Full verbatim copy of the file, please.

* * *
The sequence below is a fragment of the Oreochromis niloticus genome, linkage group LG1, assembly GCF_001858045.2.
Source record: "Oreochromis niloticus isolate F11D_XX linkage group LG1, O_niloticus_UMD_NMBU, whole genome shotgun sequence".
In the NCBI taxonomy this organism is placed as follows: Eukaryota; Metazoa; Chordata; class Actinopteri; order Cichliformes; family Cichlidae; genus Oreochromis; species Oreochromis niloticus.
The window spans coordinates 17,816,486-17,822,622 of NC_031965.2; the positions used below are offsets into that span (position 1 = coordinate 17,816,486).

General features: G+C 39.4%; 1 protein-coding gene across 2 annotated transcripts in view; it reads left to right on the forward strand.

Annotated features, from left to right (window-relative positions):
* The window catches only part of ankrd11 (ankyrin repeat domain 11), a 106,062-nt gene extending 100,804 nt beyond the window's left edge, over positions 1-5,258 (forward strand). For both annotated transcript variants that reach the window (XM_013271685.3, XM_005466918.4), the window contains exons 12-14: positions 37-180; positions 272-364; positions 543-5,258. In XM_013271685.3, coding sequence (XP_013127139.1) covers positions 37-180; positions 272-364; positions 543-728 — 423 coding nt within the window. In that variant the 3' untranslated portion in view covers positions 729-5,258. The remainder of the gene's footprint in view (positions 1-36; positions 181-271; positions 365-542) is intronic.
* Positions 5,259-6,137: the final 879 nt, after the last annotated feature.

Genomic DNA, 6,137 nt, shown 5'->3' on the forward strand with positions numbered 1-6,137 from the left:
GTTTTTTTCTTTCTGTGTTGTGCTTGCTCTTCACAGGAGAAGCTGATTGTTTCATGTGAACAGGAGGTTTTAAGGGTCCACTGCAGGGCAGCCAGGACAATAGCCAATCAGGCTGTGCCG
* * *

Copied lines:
The sequence below is a fragment of the Oreochromis niloticus genome, linkage group LG1, assembly GCF_001858045.2.
Source record: "Oreochromis niloticus isolate F11D_XX linkage group LG1, O_niloticus_UMD_NMBU, whole genome shotgun sequence".
In the NCBI taxonomy this organism is placed as follows: Eukaryota; Metazoa; Chordata; class Actinopteri; order Cichliformes; family Cichlidae; genus Oreochromis; species Oreochromis niloticus.
The window spans coordinates 17,816,486-17,822,622 of NC_031965.2; the positions used below are offsets into that span (position 1 = coordinate 17,816,486).

General features: G+C 39.4%; 1 protein-coding gene across 2 annotated transcripts in view; it reads left to right on the forward strand.

Annotated features, from left to right (window-relative positions):
* The window catches only part of ankrd11 (ankyrin repeat domain 11), a 106,062-nt gene extending 100,804 nt beyond the window's left edge, over positions 1-5,258 (forward strand). For both annotated transcript variants that reach the window (XM_013271685.3, XM_005466918.4), the window contains exons 12-14: positions 37-180; positions 272-364; positions 543-5,258. In XM_013271685.3, coding sequence (XP_013127139.1) covers positions 37-180; positions 272-364; positions 543-728 — 423 coding nt within the window. In that variant the 3' untranslated portion in view covers positions 729-5,258. The remainder of the gene's footprint in view (positions 1-36; positions 181-271; positions 365-542) is intronic.
* Positions 5,259-6,137: the final 879 nt, after the last annotated feature.

Genomic DNA, 6,137 nt, shown 5'->3' on the forward strand with positions numbered 1-6,137 from the left:
GTTTTTTTCTTTCTGTGTTGTGCTTGCTCTTCACAGGAGAAGCTGATTGTTTCATGTGAACAGGAGGTTTTAAGGGTCCACTGCAGGGCAGCCAGGACAATAGCCAATCAGGCTGTGCCG